Although the right to a living wage is a universal human right, a huge part of the global workforce in food supply chains are paid wages they cannot survive on. The right to a living wage is part of the Universal Declaration of Human Rights of the United Nations, which states: ‘Everyone who works has the right to just and favourable remuneration ensuring for himself and his family an existence worthy of human dignity, and supplemented, if necessary, by other means of social protection.’
The lack of living wages means that food workers are often forced to work long hours and that they are unable to provide for their needs, such as nutritious food, healthcare, clothes and housing. The workers who provide the food on our plates are often unable to feed themselves and their families. They live in poverty and they, and their children, have little chance of escaping this poverty cycle.
Moreover, poverty wages often lead to other human rights violations and poverty-related problems such as long working hours, child labour and health problems. Many workers are unable to stand up for their right to a living wage as their right to freedom of association is often not respected.
This is why Fairfood believes the failure to pay a living wage is one of the most pressing issues to be solved in our fight against poverty and hunger, as well as being one of the worst labour crimes committed against workers.
“What we earn is not enough. We have to buy our groceries on credit because it’s not enough at all” – Lahcen Moski, 38, married with one son, earns 60 DH a day (€5.37), which is lower than the minimum wage for agricultural workers in Morocco.
A minimum wage is not the same as a living wage. Most national governments have set minimum wages, but in many cases the minimum wage is not enough to live on. For example, the Moroccan agricultural minimum wage is set below the national poverty threshold for rural households. This means that food workers in many countries who receive only a minimum wage, live in poverty and cannot afford basic necessities, such as food and medicines.
A living wage is a wage that allows workers to cover their basic needs and those of their families. A living wage is different in every country, depending on the costs of living. Fairfood wants wages to be high enough so that workers can, at least, cover the following costs:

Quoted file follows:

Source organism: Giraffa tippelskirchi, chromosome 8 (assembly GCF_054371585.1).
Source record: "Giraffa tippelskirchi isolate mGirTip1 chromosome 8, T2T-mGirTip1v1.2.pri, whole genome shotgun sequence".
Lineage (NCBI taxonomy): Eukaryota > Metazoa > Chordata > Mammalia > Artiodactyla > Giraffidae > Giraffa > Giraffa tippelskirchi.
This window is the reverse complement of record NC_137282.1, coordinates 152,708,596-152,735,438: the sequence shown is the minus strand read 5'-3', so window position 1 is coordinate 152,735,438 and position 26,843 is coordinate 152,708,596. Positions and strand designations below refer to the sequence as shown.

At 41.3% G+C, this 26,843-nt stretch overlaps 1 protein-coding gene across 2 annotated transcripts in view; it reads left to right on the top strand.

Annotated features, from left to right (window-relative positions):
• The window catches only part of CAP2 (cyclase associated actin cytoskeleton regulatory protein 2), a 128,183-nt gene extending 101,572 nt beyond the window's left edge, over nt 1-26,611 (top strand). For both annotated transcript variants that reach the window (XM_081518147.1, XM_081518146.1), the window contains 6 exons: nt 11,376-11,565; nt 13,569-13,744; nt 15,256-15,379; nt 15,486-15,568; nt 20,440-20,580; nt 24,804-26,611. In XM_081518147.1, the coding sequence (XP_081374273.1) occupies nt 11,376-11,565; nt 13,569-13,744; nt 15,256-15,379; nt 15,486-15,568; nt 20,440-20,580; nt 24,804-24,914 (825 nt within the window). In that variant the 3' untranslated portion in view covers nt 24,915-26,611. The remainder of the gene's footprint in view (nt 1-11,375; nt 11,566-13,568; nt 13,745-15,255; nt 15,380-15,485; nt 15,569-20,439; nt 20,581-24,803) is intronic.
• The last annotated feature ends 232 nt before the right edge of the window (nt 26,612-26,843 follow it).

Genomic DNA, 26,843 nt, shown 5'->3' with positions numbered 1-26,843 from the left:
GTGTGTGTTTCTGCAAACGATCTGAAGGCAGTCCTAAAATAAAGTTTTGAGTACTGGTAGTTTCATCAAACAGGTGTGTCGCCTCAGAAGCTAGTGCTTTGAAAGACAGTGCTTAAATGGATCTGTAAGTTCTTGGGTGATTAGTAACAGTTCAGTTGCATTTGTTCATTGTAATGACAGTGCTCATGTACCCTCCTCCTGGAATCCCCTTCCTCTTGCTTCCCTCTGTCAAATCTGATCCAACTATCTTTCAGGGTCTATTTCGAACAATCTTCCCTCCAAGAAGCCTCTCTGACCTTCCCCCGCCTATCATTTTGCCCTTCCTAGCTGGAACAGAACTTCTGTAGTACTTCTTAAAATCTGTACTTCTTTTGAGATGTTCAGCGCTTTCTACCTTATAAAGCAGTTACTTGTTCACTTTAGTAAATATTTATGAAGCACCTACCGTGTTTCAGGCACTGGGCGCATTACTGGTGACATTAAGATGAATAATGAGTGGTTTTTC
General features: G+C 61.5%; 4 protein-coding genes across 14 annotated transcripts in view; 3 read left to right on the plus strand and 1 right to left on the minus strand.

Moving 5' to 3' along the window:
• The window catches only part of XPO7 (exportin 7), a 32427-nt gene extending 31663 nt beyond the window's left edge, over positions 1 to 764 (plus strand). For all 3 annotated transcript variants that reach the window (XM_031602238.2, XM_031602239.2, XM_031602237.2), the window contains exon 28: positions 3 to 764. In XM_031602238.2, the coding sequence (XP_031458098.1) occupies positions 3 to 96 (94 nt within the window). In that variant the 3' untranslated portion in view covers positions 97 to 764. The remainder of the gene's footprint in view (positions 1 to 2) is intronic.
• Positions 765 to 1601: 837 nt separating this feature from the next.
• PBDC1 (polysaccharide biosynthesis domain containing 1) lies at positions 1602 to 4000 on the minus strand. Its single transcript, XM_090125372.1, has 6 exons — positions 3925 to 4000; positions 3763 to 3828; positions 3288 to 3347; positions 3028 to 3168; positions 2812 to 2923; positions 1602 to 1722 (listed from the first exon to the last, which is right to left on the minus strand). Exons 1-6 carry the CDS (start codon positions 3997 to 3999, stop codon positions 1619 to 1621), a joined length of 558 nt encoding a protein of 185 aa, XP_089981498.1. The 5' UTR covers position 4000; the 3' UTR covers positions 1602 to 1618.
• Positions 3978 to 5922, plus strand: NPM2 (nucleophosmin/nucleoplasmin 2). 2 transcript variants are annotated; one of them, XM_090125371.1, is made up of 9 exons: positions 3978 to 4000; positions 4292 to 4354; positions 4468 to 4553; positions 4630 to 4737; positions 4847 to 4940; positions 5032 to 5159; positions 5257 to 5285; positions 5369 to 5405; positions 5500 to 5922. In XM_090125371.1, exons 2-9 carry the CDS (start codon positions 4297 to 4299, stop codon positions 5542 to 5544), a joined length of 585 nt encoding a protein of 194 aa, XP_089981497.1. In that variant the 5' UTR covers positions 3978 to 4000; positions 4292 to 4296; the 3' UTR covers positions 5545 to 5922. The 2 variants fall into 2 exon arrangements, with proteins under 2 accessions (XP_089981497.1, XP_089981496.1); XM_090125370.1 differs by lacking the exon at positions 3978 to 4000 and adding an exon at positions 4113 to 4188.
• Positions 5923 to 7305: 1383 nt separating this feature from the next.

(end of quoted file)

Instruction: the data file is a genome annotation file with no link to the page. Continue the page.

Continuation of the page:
In our living wage campaign, we call upon supermarkets to ensure living wages to food workers in all their supply chains by 2020.
Most food products in the Global North are sold in supermarkets. Globally, supermarkets earn $4 trillion. The top five supermarkets in each European country control 50% of the grocery sector on average . Supermarkets consequently have tremendous power over their suppliers and, therefore, over the food system. When negotiating prices and terms of conditions with suppliers they use this power. Reality shows that price pressure from supermarkets is often transmitted all the way down the chain, leading to bad working conditions and low wages for food workers.
On paper, most European supermarkets have policies to ensure that workers in their supply chains are treated fairly. In practice, these policies often do not ensure that food workers are paid a living wage and the bitter reality for food workers is that they get paid poverty wages.
Supermarkets could potentially use their power in a different way. They have the power to ensure fair working conditions and living wages for their food workers. Supermarkets can implement changes and ensure food workers in all their supply chains are paid a living wage by 2020.
“I earn 300 baht per day and 56 baht for over time. There is no extra payment or bonus apart from overtime payment. They deduct 1000 baht per month; 15 baht per day for the Social Security (SSO), 250 baht for the ferry, etc. My real income is about 260 baht per day” – Ma Mya, shrimp worker in Thailand. A living wage should be at least 50% higher than the Thai legal minimum wage of 300 baht
Consumers should be able to trust that the food they eat has not been produced by workers who earn poverty wages. Fairfood advocates a living wage for all food workers in the global supply chains of supermarkets. We do this through the following methods:
The concept of a living wage for food workers is very similar to the concept of a fair price for smallholder farmers. Many smallholders supply to one buyer, creating a relationship akin to that between an employer and an employee; a living wage can only be paid to a worker if the farmer or factory owner secures a fair price. For more information on fair prices for smallholder farmers, please refer to our Fair Price Programme.